This is the third part in a series of four articles written by Polk5440. The series studies games of Dominion with three or more players and how they differ from games with just two players.
Think about how you begin a game of Dominion. Before you even take your first turn, usually you spend a couple of moments perusing the kingdom, deciding on a general strategy, and what cards might be worth buying. How do you decide what your deck will look like? What’s your plan for the game?
With one opponent in a two-player game, the decision process is usually pretty straightforward: Pick the strategy that gives you the best deck if you were able to build it uncontested. That is, strategize without thinking about how an opponent may get too many of the same cards you want.
Why is this the case? If your opponent does something different than you, then either you can think “oh, no! What have I done?!” or you can proceed with gusto toward executing your strategy and fulfilling your destiny of Dominion domination. As your armchair advisor, I say you should have confidence in yourself and do the latter.
Alternatively, suppose you both decide to do the same thing. Well, now you are competing for the same cards. If you need a lot of copies of key cards, you might not get as many as you want — even if you react to what your opponent does during the game.
Does that mean when you see your opponent going for the same cards you are that you should give up on your initial plan and start doing something else? NO. By doing that, you let your opponent successfully implement the winning strategy, unimpeded. By trying to switch strategies, yes, the game will be over faster, but it will be over faster because you will lose.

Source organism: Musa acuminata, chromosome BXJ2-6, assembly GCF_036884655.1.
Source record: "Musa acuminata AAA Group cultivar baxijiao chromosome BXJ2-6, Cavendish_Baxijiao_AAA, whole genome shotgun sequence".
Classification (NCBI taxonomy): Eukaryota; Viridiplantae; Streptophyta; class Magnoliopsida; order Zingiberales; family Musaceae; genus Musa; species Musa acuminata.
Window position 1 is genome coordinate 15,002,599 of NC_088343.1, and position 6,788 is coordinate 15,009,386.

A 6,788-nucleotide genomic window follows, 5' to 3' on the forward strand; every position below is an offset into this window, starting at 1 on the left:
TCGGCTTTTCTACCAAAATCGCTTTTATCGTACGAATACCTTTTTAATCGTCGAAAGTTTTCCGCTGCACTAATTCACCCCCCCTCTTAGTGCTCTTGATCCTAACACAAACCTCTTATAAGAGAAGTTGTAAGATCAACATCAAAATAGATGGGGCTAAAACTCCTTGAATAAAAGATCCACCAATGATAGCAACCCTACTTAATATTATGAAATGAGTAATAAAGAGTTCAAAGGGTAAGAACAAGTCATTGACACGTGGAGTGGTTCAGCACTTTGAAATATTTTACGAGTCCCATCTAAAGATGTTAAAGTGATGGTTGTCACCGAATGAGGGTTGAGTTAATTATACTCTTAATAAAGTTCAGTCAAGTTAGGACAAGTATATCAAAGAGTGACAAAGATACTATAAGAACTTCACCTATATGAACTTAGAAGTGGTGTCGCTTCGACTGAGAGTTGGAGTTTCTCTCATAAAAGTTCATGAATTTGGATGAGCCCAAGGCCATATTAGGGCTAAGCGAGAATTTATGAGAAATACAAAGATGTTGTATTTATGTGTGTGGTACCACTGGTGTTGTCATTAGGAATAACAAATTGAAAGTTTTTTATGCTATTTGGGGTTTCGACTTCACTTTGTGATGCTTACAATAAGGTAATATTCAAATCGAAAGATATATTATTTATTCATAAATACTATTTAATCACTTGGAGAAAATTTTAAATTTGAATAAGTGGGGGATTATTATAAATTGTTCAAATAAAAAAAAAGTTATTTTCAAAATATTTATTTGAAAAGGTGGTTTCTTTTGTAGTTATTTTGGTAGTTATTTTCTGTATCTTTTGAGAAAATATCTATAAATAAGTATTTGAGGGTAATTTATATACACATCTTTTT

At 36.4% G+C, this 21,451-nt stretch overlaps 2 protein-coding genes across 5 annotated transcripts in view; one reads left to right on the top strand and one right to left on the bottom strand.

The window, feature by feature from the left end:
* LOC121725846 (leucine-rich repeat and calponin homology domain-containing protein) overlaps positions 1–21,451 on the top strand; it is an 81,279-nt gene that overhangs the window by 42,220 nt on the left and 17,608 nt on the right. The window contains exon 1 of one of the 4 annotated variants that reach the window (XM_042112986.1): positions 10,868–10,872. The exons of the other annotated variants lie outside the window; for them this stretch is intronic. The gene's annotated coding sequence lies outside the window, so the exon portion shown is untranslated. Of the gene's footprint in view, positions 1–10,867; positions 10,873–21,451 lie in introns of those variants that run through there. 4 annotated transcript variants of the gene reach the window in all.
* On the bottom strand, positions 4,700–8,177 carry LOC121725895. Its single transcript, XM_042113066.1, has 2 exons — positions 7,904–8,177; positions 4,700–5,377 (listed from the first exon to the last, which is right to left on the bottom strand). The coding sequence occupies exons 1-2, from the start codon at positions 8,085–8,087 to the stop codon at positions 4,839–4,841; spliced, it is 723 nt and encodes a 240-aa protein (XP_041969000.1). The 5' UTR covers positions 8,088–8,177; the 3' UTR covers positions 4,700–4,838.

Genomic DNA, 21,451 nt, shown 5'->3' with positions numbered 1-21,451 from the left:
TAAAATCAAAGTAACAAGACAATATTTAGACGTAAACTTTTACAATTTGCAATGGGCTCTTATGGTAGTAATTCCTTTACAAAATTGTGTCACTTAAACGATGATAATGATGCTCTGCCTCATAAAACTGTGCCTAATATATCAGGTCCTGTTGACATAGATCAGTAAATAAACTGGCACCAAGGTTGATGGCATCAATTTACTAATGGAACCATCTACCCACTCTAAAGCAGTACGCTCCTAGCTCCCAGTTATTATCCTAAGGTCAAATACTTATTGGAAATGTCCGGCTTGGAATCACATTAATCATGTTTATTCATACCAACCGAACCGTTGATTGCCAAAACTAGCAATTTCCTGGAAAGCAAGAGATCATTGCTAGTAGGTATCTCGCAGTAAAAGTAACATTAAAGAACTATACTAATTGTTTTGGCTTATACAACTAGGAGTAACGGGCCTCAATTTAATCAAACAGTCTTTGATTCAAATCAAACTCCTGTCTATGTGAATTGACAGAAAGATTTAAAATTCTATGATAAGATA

In conclusion, with two players, you can gauge the power level of a potential deck by how well that deck-building strategy performs uncontested.
How it changes with more players
In games with more than two people, the dynamic is more complex and this simplistic approach won’t work anymore. In the same game, one player can contest the best uncontested strategy, but another player can do something completely different. So the best uncontested strategy can both be contested and losing.
This dynamic makes multiplayer games tougher to win; what other players decide to do can determine whether you win or lose. If you are used to two player games, this may be jarring: Two player games are much more a test of skill of those two players than a multiplayer game is a test of the relative skill of those players. In addition to luck of the draw, and more players to compete and win against (so you expect to win a lower percentage of games), what other players decide to do or strategies they pursue can influence whether you win or lose.